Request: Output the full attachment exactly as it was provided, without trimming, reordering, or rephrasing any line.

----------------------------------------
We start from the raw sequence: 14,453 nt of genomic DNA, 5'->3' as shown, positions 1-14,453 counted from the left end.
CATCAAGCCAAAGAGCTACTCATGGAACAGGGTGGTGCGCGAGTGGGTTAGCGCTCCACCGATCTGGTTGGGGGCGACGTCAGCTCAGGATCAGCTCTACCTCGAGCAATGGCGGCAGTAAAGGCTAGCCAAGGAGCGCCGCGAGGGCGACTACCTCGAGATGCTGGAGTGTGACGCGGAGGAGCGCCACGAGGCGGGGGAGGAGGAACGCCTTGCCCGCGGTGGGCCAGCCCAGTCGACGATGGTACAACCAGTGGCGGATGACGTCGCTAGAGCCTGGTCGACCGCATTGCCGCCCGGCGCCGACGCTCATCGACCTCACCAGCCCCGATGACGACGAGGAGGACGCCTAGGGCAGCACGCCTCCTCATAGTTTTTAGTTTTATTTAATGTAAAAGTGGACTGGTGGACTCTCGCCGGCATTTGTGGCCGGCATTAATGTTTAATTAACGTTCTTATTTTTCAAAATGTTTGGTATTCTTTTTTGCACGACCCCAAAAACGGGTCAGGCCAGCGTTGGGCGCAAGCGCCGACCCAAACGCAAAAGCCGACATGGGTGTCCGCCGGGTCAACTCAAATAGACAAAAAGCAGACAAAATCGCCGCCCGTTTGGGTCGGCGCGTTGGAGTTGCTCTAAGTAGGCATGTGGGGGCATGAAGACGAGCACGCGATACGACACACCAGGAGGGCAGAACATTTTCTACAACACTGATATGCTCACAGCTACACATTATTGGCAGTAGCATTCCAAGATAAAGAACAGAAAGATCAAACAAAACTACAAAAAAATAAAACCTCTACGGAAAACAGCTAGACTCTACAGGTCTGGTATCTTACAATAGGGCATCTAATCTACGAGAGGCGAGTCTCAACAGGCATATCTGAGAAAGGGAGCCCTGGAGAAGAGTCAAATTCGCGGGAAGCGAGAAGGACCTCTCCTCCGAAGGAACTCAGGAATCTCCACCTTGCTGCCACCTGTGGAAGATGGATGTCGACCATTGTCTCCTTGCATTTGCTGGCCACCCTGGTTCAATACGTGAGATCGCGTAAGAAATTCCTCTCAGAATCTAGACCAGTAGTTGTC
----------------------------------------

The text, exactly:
We start from the raw sequence: 14,453 nt of genomic DNA, 5'->3' as shown, positions 1-14,453 counted from the left end.
CATCAAGCCAAAGAGCTACTCATGGAACAGGGTGGTGCGCGAGTGGGTTAGCGCTCCACCGATCTGGTTGGGGGCGACGTCAGCTCAGGATCAGCTCTACCTCGAGCAATGGCGGCAGTAAAGGCTAGCCAAGGAGCGCCGCGAGGGCGACTACCTCGAGATGCTGGAGTGTGACGCGGAGGAGCGCCACGAGGCGGGGGAGGAGGAACGCCTTGCCCGCGGTGGGCCAGCCCAGTCGACGATGGTACAACCAGTGGCGGATGACGTCGCTAGAGCCTGGTCGACCGCATTGCCGCCCGGCGCCGACGCTCATCGACCTCACCAGCCCCGATGACGACGAGGAGGACGCCTAGGGCAGCACGCCTCCTCATAGTTTTTAGTTTTATTTAATGTAAAAGTGGACTGGTGGACTCTCGCCGGCATTTGTGGCCGGCATTAATGTTTAATTAACGTTCTTATTTTTCAAAATGTTTGGTATTCTTTTTTGCACGACCCCAAAAACGGGTCAGGCCAGCGTTGGGCGCAAGCGCCGACCCAAACGCAAAAGCCGACATGGGTGTCCGCCGGGTCAACTCAAATAGACAAAAAGCAGACAAAATCGCCGCCCGTTTGGGTCGGCGCGTTGGAGTTGCTCTAAGTAGGCATGTGGGGGCATGAAGACGAGCACGCGATACGACACACCAGGAGGGCAGAACATTTTCTACAACACTGATATGCTCACAGCTACACATTATTGGCAGTAGCATTCCAAGATAAAGAACAGAAAGATCAAACAAAACTACAAAAAAATAAAACCTCTACGGAAAACAGCTAGACTCTACAGGTCTGGTATCTTACAATAGGGCATCTAATCTACGAGAGGCGAGTCTCAACAGGCATATCTGAGAAAGGGAGCCCTGGAGAAGAGTCAAATTCGCGGGAAGCGAGAAGGACCTCTCCTCCGAAGGAACTCAGGAATCTCCACCTTGCTGCCACCTGTGGAAGATGGATGTCGACCATTGTCTCCTTGCATTTGCTGGCCACCCTGGTTCAATACGTGAGATCGCGTAAGAAATTCCTCTCAGAATCTAGACCAGTAGTTGTC